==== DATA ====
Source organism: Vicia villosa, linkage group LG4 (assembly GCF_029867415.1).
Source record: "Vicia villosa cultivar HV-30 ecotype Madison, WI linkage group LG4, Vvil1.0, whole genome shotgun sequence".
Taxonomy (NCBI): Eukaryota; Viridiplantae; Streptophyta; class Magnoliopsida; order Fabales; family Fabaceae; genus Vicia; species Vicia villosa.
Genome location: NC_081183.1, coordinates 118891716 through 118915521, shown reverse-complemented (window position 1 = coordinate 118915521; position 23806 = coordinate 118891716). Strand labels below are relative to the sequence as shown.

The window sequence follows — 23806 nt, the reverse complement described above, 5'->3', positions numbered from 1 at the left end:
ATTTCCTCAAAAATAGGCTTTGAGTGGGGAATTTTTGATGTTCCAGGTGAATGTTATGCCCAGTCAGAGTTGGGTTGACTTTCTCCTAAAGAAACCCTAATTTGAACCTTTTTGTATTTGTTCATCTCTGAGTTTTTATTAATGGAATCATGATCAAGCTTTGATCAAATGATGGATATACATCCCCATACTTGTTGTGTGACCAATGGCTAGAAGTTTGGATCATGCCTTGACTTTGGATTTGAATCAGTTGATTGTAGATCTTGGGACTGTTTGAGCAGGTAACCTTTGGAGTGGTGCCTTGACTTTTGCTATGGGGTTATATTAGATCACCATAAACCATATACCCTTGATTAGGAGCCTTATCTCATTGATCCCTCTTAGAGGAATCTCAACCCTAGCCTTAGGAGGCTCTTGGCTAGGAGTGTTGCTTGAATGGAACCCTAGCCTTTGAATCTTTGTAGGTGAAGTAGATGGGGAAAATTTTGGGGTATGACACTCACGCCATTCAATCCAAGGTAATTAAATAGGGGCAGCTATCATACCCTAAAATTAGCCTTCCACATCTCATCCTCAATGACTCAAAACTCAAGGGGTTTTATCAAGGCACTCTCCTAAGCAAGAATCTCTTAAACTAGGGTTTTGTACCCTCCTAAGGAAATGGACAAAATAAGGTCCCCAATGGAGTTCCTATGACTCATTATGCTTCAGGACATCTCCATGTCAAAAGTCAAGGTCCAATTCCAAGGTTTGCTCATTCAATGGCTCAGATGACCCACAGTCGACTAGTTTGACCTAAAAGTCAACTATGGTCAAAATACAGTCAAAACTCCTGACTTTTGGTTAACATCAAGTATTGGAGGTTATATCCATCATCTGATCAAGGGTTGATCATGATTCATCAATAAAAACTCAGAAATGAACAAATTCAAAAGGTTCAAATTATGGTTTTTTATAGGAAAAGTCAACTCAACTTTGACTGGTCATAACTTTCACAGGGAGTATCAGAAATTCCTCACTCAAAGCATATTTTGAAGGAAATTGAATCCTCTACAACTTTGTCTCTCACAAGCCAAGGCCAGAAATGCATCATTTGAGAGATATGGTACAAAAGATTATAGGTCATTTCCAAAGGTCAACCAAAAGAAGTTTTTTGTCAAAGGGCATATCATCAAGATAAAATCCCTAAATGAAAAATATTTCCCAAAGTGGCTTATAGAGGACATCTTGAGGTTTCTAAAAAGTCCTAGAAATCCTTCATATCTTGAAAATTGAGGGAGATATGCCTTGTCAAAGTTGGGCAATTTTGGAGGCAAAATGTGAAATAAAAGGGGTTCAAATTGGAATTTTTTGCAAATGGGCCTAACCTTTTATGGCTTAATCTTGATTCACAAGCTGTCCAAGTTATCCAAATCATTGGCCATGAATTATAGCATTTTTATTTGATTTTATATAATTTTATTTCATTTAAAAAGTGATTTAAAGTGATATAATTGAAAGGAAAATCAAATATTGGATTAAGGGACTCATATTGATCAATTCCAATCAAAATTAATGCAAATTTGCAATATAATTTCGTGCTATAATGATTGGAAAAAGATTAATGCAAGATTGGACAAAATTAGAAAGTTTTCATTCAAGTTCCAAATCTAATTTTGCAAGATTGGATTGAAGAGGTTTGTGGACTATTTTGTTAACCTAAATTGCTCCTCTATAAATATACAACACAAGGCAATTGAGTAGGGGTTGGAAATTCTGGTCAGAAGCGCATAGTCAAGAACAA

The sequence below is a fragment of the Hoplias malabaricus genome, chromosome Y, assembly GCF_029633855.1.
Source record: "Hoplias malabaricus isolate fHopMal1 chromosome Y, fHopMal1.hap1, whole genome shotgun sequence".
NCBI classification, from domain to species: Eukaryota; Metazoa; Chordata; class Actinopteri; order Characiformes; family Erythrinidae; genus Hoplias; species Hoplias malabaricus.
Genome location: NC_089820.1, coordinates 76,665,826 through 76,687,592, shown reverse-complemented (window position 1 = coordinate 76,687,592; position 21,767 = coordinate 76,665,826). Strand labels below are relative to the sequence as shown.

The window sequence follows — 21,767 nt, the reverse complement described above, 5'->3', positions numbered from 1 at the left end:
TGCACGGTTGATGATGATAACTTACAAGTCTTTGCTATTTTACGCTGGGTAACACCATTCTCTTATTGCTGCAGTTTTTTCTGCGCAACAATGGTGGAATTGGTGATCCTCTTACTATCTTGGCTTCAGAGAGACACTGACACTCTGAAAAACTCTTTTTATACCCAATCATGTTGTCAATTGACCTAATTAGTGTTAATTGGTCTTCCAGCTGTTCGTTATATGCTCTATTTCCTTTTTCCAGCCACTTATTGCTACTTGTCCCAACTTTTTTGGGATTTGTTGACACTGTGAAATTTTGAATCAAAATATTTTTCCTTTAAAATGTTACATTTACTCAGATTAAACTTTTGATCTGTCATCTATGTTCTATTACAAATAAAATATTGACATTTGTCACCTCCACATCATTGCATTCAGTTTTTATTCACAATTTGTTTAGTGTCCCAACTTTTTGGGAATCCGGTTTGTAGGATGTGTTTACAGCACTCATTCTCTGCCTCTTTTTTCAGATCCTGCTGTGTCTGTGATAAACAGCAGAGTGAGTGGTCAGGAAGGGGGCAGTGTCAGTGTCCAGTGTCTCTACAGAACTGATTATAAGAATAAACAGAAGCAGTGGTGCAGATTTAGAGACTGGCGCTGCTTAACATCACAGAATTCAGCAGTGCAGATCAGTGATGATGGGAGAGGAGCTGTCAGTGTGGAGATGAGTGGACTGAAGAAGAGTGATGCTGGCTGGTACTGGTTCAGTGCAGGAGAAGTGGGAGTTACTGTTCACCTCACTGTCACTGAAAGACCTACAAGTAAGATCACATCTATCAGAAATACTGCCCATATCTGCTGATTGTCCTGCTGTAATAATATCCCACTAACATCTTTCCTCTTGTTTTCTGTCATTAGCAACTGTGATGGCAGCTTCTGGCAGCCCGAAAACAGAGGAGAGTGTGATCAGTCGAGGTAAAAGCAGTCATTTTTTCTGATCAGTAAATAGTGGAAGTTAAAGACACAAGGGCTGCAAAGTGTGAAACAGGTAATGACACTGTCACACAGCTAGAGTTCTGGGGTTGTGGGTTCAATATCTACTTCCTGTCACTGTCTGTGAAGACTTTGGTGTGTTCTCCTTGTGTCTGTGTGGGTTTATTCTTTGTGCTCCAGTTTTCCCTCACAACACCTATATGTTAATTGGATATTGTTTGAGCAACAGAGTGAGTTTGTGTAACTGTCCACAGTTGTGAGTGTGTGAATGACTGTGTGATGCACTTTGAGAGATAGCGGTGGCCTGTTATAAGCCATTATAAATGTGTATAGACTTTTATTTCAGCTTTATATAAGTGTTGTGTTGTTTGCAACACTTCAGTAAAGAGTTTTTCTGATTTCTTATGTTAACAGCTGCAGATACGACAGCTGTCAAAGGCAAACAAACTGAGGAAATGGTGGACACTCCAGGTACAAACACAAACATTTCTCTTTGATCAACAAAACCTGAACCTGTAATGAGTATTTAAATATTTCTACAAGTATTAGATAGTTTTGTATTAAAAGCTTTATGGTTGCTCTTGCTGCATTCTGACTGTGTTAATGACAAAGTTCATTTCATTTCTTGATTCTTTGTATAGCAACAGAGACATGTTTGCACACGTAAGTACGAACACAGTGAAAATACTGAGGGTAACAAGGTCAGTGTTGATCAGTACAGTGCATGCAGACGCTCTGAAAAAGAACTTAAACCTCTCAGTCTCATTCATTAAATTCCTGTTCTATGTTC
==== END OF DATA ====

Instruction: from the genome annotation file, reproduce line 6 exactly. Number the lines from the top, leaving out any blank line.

ATTTCCTCAAAAATAGGCTTTGAGTGGGGAATTTTTGATGTTCCAGGTGAATGTTATGCCCAGTCAGAGTTGGGTTGACTTTCTCCTAAAGAAACCCTAATTTGAACCTTTTTGTATTTGTTCATCTCTGAGTTTTTATTAATGGAATCATGATCAAGCTTTGATCAAATGATGGATATACATCCCCATACTTGTTGTGTGACCAATGGCTAGAAGTTTGGATCATGCCTTGACTTTGGATTTGAATCAGTTGATTGTAGATCTTGGGACTGTTTGAGCAGGTAACCTTTGGAGTGGTGCCTTGACTTTTGCTATGGGGTTATATTAGATCACCATAAACCATATACCCTTGATTAGGAGCCTTATCTCATTGATCCCTCTTAGAGGAATCTCAACCCTAGCCTTAGGAGGCTCTTGGCTAGGAGTGTTGCTTGAATGGAACCCTAGCCTTTGAATCTTTGTAGGTGAAGTAGATGGGGAAAATTTTGGGGTATGACACTCACGCCATTCAATCCAAGGTAATTAAATAGGGGCAGCTATCATACCCTAAAATTAGCCTTCCACATCTCATCCTCAATGACTCAAAACTCAAGGGGTTTTATCAAGGCACTCTCCTAAGCAAGAATCTCTTAAACTAGGGTTTTGTACCCTCCTAAGGAAATGGACAAAATAAGGTCCCCAATGGAGTTCCTATGACTCATTATGCTTCAGGACATCTCCATGTCAAAAGTCAAGGTCCAATTCCAAGGTTTGCTCATTCAATGGCTCAGATGACCCACAGTCGACTAGTTTGACCTAAAAGTCAACTATGGTCAAAATACAGTCAAAACTCCTGACTTTTGGTTAACATCAAGTATTGGAGGTTATATCCATCATCTGATCAAGGGTTGATCATGATTCATCAATAAAAACTCAGAAATGAACAAATTCAAAAGGTTCAAATTATGGTTTTTTATAGGAAAAGTCAACTCAACTTTGACTGGTCATAACTTTCACAGGGAGTATCAGAAATTCCTCACTCAAAGCATATTTTGAAGGAAATTGAATCCTCTACAACTTTGTCTCTCACAAGCCAAGGCCAGAAATGCATCATTTGAGAGATATGGTACAAAAGATTATAGGTCATTTCCAAAGGTCAACCAAAAGAAGTTTTTTGTCAAAGGGCATATCATCAAGATAAAATCCCTAAATGAAAAATATTTCCCAAAGTGGCTTATAGAGGACATCTTGAGGTTTCTAAAAAGTCCTAGAAATCCTTCATATCTTGAAAATTGAGGGAGATATGCCTTGTCAAAGTTGGGCAATTTTGGAGGCAAAATGTGAAATAAAAGGGGTTCAAATTGGAATTTTTTGCAAATGGGCCTAACCTTTTATGGCTTAATCTTGATTCACAAGCTGTCCAAGTTATCCAAATCATTGGCCATGAATTATAGCATTTTTATTTGATTTTATATAATTTTATTTCATTTAAAAAGTGATTTAAAGTGATATAATTGAAAGGAAAATCAAATATTGGATTAAGGGACTCATATTGATCAATTCCAATCAAAATTAATGCAAATTTGCAATATAATTTCGTGCTATAATGATTGGAAAAAGATTAATGCAAGATTGGACAAAATTAGAAAGTTTTCATTCAAGTTCCAAATCTAATTTTGCAAGATTGGATTGAAGAGGTTTGTGGACTATTTTGTTAACCTAAATTGCTCCTCTATAAATATACAACACAAGGCAATTGAGTAGGGGTTGGAAATTCTGGTCAGAAGCGCATAGTCAAGAACAA